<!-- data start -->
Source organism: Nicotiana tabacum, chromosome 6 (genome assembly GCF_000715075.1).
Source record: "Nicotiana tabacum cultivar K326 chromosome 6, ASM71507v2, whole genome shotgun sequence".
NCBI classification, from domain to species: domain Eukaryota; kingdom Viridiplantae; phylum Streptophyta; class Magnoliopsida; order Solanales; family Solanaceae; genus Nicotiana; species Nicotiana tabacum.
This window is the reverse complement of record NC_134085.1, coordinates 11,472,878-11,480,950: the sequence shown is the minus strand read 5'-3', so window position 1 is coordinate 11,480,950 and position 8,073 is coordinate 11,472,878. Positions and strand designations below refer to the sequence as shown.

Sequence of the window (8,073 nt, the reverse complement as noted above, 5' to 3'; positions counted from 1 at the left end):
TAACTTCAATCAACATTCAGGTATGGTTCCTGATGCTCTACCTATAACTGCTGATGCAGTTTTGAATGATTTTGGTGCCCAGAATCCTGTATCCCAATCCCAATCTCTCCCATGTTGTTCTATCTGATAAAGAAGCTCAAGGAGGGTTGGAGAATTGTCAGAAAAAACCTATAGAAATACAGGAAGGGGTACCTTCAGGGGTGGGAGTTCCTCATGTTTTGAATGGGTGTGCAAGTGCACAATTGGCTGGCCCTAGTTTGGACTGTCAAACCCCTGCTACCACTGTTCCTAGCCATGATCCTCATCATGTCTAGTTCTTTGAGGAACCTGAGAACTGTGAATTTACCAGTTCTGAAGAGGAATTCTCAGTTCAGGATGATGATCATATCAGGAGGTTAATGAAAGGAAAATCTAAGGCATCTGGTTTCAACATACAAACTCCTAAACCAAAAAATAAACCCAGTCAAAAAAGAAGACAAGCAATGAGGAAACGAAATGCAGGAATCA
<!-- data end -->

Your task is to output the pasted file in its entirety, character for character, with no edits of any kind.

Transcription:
Source organism: Nicotiana tabacum, chromosome 6 (genome assembly GCF_000715075.1).
Source record: "Nicotiana tabacum cultivar K326 chromosome 6, ASM71507v2, whole genome shotgun sequence".
NCBI classification, from domain to species: domain Eukaryota; kingdom Viridiplantae; phylum Streptophyta; class Magnoliopsida; order Solanales; family Solanaceae; genus Nicotiana; species Nicotiana tabacum.
This window is the reverse complement of record NC_134085.1, coordinates 11,472,878-11,480,950: the sequence shown is the minus strand read 5'-3', so window position 1 is coordinate 11,480,950 and position 8,073 is coordinate 11,472,878. Positions and strand designations below refer to the sequence as shown.

Sequence of the window (8,073 nt, the reverse complement as noted above, 5' to 3'; positions counted from 1 at the left end):
TAACTTCAATCAACATTCAGGTATGGTTCCTGATGCTCTACCTATAACTGCTGATGCAGTTTTGAATGATTTTGGTGCCCAGAATCCTGTATCCCAATCCCAATCTCTCCCATGTTGTTCTATCTGATAAAGAAGCTCAAGGAGGGTTGGAGAATTGTCAGAAAAAACCTATAGAAATACAGGAAGGGGTACCTTCAGGGGTGGGAGTTCCTCATGTTTTGAATGGGTGTGCAAGTGCACAATTGGCTGGCCCTAGTTTGGACTGTCAAACCCCTGCTACCACTGTTCCTAGCCATGATCCTCATCATGTCTAGTTCTTTGAGGAACCTGAGAACTGTGAATTTACCAGTTCTGAAGAGGAATTCTCAGTTCAGGATGATGATCATATCAGGAGGTTAATGAAAGGAAAATCTAAGGCATCTGGTTTCAACATACAAACTCCTAAACCAAAAAATAAACCCAGTCAAAAAAGAAGACAAGCAATGAGGAAACGAAATGCAGGAATCA